Fortunately, I saved seed from Aji Yellow 2, from my brother. I'm going to grow that one in 2013. I like heat. But I don't need it so extreme.

Incidentally, the fatali pod, from which I harvested seed, dried on our kitchen table. For a couple of weeks I'd pick it up about once a day and nibble on it, just a little, only to stop and think, "this is the hottest pepper I've ever tried!." It was like a hot slap in the face.

Tahlequah, OK

Here is a link that might be useful: Cross Country Nurseries

    Bookmark   November 28, 2012 at 8:13AM
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Okiedawn OK Zone 7


Do you mean you want to buy the actual peppers for eating? I don't know where you live, but here in southern OK, and also across the Red River in north central Texas where I usually buy groceries, they are available in most grocery stores for at least a portion of the year. I don't see them very often between January and March, but otherwise can find them in one store or another, if needed, at any other time. I've seen them everywhere from Wal-Mart to Central Market. You also sometimes can find them in various ethnic markets. If you cannot find any locally, you can order them online from various sellers of fresh produce. I've linked one of them below for you.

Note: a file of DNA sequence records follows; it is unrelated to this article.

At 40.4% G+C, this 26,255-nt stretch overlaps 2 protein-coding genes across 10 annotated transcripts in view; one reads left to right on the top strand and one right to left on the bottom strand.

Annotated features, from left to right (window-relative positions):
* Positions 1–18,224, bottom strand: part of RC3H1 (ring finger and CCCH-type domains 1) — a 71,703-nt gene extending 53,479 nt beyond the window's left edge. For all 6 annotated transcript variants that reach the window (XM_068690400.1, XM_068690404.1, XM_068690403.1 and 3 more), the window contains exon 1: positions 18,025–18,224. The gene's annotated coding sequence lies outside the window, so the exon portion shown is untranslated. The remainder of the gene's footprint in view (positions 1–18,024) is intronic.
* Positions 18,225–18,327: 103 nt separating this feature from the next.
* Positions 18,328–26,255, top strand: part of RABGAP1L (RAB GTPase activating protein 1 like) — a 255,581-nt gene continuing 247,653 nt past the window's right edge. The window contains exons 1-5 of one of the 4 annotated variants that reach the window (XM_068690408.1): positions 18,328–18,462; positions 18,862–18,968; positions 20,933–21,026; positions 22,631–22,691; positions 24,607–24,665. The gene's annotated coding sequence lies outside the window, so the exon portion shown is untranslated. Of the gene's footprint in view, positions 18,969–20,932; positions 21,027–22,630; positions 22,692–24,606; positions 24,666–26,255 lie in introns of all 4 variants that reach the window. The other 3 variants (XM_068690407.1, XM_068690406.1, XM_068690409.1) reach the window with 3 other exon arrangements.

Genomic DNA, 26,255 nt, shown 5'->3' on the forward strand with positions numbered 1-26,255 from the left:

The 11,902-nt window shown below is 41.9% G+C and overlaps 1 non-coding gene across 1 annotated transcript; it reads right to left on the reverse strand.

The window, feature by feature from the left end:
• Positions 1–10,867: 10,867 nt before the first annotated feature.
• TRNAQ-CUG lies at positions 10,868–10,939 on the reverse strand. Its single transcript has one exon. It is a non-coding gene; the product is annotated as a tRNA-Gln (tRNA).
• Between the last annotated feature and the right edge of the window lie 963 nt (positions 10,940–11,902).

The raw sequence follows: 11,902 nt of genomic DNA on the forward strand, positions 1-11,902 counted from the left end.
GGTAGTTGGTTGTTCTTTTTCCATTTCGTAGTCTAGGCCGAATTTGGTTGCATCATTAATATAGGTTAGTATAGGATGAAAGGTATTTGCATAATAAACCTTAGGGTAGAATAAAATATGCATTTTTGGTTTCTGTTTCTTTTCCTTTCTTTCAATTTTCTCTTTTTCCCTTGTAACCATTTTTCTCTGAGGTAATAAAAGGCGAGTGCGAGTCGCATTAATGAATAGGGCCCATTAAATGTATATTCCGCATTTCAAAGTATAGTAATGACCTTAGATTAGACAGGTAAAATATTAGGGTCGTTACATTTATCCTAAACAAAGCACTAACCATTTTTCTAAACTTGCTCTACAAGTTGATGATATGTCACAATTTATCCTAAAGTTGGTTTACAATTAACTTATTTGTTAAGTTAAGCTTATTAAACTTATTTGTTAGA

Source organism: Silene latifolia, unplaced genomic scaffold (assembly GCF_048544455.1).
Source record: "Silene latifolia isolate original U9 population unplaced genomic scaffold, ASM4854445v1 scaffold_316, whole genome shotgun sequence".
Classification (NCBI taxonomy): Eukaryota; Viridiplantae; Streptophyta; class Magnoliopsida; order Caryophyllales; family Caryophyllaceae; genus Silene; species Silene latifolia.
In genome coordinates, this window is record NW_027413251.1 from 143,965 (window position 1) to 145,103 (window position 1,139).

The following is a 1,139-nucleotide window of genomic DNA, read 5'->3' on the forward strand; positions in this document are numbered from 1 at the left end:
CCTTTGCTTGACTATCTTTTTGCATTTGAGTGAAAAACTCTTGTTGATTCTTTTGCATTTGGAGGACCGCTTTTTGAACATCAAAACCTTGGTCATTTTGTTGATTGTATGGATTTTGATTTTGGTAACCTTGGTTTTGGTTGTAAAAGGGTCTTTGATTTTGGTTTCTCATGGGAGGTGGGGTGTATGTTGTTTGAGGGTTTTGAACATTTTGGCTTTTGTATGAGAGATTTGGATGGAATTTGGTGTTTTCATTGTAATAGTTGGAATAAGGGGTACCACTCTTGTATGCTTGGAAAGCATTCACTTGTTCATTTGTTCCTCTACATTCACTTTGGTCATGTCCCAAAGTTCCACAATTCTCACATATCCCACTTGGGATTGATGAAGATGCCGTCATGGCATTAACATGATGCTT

George, I love Fatali. I grew it from the early 2000s through about 2008 or so. I've grown all kinds of habaneros in every available color (chocolate, orange, red, yellow, white, peach, mustard, etc.) but nowadays the only one I grow is the variety 'Chichen Itza' because it produces so many peppers per plant. I have to be really careful about how many of these plants I put into the ground or I can grow a lifetime supply of habs in just one year. The first couple of years I planted 'Chichen Itza', I planted 8 plants. Next year I intend to put only 2 of them in the ground. Really, one plant is all I need, but I'll plant two in case one dies.

To process habaneros, I used to wear double and triple latex medical-type gloves. Nowadays I order extra-thick latex gloves from a medical supply store so I only have to wear 1 layer of gloves. I also have to take Bendaryl every 4 hours when processing peppers and making Habanero Gold jelly. Otherwise, I sneeze non-stop, my eyes water, etc. I'm not taking about the typical hot pepper discomfort you get from processing peppers and inhaling the fumes. It is more like an allergic reaction to them. I sneeze until I throw up without the Benadryl. It doesn't happen with any other sort of hot pepper---just with the habaneros.

I still have 'Chichen Itza' growing in the greenhouse, and I've made tons of Habanero Gold jelly and also have frozen lots of habs for next year.

I love the beauty of the Chichen Itza (and all other) habanero plants when they are covered in ripening fruit. That almost neon-orange color stands out so much against the green foliage. I'd grow them just as ornamentals even if we didn't eat the peppers.


Here is a link that might be useful: Melissa's Produce

    Bookmark   November 28, 2012 at 8:39AM